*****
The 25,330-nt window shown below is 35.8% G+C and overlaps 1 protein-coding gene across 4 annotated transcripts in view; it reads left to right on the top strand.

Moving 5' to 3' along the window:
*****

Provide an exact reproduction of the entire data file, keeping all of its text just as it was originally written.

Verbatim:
The 25,330-nt window shown below is 35.8% G+C and overlaps 1 protein-coding gene across 4 annotated transcripts in view; it reads left to right on the top strand.

Moving 5' to 3' along the window: